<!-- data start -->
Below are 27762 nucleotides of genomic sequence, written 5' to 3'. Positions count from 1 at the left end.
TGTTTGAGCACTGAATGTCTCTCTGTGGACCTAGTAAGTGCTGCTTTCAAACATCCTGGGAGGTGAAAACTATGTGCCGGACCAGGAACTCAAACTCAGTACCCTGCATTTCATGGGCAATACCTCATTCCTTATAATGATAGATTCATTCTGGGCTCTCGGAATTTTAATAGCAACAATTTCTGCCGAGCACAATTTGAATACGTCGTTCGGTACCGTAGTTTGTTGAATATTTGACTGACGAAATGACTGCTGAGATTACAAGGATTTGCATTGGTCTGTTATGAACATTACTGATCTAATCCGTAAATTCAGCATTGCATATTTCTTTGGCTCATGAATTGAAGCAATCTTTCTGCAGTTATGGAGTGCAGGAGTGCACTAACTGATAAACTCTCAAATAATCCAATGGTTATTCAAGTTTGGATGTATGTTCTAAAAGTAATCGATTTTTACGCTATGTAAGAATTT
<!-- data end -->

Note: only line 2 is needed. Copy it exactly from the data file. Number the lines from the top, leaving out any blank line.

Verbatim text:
TGTTTGAGCACTGAATGTCTCTCTGTGGACCTAGTAAGTGCTGCTTTCAAACATCCTGGGAGGTGAAAACTATGTGCCGGACCAGGAACTCAAACTCAGTACCCTGCATTTCATGGGCAATACCTCATTCCTTATAATGATAGATTCATTCTGGGCTCTCGGAATTTTAATAGCAACAATTTCTGCCGAGCACAATTTGAATACGTCGTTCGGTACCGTAGTTTGTTGAATATTTGACTGACGAAATGACTGCTGAGATTACAAGGATTTGCATTGGTCTGTTATGAACATTACTGATCTAATCCGTAAATTCAGCATTGCATATTTCTTTGGCTCATGAATTGAAGCAATCTTTCTGCAGTTATGGAGTGCAGGAGTGCACTAACTGATAAACTCTCAAATAATCCAATGGTTATTCAAGTTTGGATGTATGTTCTAAAAGTAATCGATTTTTACGCTATGTAAGAATTT